He acted swiftly, decisively and transparently — on several levels at once. And that is what he has been doing for the past year with the opaque finances of the Vatican and its scandal-mired bank.
He certainly needs to do so. The bank has had a highly dubious history since the 1980s when it was implicated in the collapse of Italy’s largest private bank, the Banco Ambrosiano, whose chairman, Roberto Calvi, was found hanging from Blackfriars Bridge in London, an incident that was widely seen as a murder disguised as suicide. A warrant was issued for the arrest of the president of the Vatican Bank, Archbishop Paul Marcinkus, alleging he was an accessory to fraudulent bankruptcy, but he was never put on trial.
The bank’s checkered history has continued until recent times. In a 2012 report, the Council of Europe’s monetary authority failed the Vatican Bank on seven of its 16 core anti-money-laundering regulations. Other banks distanced themselves from it to such an extent that in 2013 Deutsche Bank closed down the Vatican’s 80 cash machines and credit card payment services. Impropriety clung to the institution like a bad smell.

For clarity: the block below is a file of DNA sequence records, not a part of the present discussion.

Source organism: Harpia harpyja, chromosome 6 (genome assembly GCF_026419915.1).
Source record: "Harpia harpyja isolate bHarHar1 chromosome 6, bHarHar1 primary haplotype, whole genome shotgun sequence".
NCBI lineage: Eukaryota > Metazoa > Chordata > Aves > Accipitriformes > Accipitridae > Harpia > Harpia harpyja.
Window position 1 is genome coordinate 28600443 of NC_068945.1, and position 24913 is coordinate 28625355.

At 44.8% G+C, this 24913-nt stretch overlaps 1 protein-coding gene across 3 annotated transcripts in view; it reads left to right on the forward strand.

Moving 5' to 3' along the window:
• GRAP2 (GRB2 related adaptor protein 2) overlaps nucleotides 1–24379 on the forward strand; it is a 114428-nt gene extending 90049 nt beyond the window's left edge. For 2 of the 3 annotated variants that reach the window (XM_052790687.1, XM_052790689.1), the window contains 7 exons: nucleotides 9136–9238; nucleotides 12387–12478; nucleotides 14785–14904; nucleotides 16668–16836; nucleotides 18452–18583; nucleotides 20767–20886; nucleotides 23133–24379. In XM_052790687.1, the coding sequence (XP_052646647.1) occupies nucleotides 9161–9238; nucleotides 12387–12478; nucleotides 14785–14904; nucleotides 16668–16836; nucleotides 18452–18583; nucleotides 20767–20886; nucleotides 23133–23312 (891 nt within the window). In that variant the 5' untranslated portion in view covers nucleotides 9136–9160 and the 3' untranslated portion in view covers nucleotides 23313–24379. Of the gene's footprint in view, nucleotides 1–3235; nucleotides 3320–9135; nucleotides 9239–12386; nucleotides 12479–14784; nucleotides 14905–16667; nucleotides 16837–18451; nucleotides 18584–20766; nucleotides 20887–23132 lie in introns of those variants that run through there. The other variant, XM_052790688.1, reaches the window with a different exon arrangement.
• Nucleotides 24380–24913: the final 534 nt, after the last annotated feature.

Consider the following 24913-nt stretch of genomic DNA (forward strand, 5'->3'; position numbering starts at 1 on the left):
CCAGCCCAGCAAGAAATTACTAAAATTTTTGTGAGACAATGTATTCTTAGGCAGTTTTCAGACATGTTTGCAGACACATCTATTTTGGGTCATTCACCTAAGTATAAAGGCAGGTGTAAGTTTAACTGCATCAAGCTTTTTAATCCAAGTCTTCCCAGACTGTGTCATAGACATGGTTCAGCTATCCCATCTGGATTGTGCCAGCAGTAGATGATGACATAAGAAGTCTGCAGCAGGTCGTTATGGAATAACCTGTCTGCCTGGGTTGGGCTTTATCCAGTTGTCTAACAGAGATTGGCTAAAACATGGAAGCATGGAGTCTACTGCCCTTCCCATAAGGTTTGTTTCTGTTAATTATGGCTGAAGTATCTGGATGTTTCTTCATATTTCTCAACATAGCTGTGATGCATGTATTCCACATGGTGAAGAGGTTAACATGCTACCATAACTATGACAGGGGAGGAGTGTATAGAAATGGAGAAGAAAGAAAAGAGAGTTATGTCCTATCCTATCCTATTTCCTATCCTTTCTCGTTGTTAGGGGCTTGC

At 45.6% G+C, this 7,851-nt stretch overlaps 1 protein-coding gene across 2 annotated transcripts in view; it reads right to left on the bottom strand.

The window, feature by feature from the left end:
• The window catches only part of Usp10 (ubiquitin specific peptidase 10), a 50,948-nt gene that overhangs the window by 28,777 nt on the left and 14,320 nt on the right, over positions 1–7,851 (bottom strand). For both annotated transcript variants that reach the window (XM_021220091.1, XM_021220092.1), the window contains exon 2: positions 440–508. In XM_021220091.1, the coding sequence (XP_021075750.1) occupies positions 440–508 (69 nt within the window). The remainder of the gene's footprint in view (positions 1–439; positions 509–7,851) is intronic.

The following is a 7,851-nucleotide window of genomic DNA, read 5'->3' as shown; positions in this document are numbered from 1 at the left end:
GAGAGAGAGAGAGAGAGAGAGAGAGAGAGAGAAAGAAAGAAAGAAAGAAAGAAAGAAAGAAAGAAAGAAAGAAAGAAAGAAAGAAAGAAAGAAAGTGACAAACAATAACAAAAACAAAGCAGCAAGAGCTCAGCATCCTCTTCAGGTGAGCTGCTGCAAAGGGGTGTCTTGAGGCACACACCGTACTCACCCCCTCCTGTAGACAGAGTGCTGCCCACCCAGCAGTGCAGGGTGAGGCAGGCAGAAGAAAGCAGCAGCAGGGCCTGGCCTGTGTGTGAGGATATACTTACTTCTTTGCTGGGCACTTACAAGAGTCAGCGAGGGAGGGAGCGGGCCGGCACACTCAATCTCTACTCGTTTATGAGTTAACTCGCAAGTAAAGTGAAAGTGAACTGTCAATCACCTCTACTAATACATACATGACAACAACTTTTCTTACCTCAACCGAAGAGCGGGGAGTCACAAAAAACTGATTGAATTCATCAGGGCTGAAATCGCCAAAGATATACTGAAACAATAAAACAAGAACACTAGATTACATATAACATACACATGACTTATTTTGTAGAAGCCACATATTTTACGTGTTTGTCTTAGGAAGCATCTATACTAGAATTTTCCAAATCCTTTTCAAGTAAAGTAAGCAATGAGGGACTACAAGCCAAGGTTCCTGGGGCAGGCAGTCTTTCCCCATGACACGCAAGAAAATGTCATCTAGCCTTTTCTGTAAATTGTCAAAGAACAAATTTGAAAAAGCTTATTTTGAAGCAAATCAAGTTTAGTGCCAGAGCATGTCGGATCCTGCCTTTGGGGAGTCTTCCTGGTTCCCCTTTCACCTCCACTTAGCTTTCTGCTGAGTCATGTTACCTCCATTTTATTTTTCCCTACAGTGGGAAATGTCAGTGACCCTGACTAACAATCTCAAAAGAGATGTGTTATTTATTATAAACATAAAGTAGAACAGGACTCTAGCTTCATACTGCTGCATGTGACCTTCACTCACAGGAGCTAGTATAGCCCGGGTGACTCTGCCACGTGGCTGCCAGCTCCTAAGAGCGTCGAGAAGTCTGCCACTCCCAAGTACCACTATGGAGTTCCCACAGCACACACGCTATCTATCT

Quite rightly Pope Francis made reform of the Vatican Bank one of his first priorities. Within days of becoming pope he stripped the bank’s five supervisory cardinals of their $42,000 annual stipend. In a sermon at a Mass for bank staff he pointedly described their organization as “necessary up to a certain point.” He demanded tighter accounting, better reporting practices and enhanced internal controls. Ten months later, unhappy with progress, he dismissed all but one of the five cardinals in January. He also replaced the F.I.A.’s president with an archbishop with a track record of reform within the Vatican bureaucracy.
Shrewdly, as before, he has brought in outsiders. The U.S. regulatory and compliance consultants of Promontory Financial Group are combing through the bank’s 19,000 accounts. They have found poor cash-flow checks, inadequate documentation, ignorance on due diligence and a system of proxies that clouds who really controls many accounts. When the clerics in charge were asked how they answered to the regulator, they replied: “We answer to God.” Now they answer to Mr. Brülhart. Some 1,600 accounts have been closed so far.